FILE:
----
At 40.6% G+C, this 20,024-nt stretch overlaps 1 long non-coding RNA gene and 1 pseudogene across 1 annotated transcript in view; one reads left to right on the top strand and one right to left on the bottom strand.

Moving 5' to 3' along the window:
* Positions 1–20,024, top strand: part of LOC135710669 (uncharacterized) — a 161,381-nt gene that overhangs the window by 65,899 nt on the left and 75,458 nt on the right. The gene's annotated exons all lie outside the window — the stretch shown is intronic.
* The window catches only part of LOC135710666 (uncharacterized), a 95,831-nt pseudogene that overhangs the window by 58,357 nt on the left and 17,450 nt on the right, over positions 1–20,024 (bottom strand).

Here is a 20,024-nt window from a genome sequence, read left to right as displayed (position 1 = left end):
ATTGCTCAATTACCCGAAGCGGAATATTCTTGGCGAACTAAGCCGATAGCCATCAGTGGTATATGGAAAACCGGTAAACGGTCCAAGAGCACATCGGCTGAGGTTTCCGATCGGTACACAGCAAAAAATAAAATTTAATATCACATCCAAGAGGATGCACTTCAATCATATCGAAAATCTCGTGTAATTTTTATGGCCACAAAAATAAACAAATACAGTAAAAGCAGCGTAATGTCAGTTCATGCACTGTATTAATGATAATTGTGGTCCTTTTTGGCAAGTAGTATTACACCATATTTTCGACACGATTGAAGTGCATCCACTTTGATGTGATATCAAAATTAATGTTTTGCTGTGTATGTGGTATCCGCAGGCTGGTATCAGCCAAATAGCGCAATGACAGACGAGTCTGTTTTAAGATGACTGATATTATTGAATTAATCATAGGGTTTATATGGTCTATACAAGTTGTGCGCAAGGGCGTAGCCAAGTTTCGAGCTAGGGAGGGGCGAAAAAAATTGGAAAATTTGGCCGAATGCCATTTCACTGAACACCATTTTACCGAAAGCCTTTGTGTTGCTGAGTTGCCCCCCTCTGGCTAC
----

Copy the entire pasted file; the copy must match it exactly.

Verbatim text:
At 40.6% G+C, this 20,024-nt stretch overlaps 1 long non-coding RNA gene and 1 pseudogene across 1 annotated transcript in view; one reads left to right on the top strand and one right to left on the bottom strand.

Moving 5' to 3' along the window:
* Positions 1–20,024, top strand: part of LOC135710669 (uncharacterized) — a 161,381-nt gene that overhangs the window by 65,899 nt on the left and 75,458 nt on the right. The gene's annotated exons all lie outside the window — the stretch shown is intronic.
* The window catches only part of LOC135710666 (uncharacterized), a 95,831-nt pseudogene that overhangs the window by 58,357 nt on the left and 17,450 nt on the right, over positions 1–20,024 (bottom strand).

Here is a 20,024-nt window from a genome sequence, read left to right as displayed (position 1 = left end):
ATTGCTCAATTACCCGAAGCGGAATATTCTTGGCGAACTAAGCCGATAGCCATCAGTGGTATATGGAAAACCGGTAAACGGTCCAAGAGCACATCGGCTGAGGTTTCCGATCGGTACACAGCAAAAAATAAAATTTAATATCACATCCAAGAGGATGCACTTCAATCATATCGAAAATCTCGTGTAATTTTTATGGCCACAAAAATAAACAAATACAGTAAAAGCAGCGTAATGTCAGTTCATGCACTGTATTAATGATAATTGTGGTCCTTTTTGGCAAGTAGTATTACACCATATTTTCGACACGATTGAAGTGCATCCACTTTGATGTGATATCAAAATTAATGTTTTGCTGTGTATGTGGTATCCGCAGGCTGGTATCAGCCAAATAGCGCAATGACAGACGAGTCTGTTTTAAGATGACTGATATTATTGAATTAATCATAGGGTTTATATGGTCTATACAAGTTGTGCGCAAGGGCGTAGCCAAGTTTCGAGCTAGGGAGGGGCGAAAAAAATTGGAAAATTTGGCCGAATGCCATTTCACTGAACACCATTTTACCGAAAGCCTTTGTGTTGCTGAGTTGCCCCCCTCTGGCTAC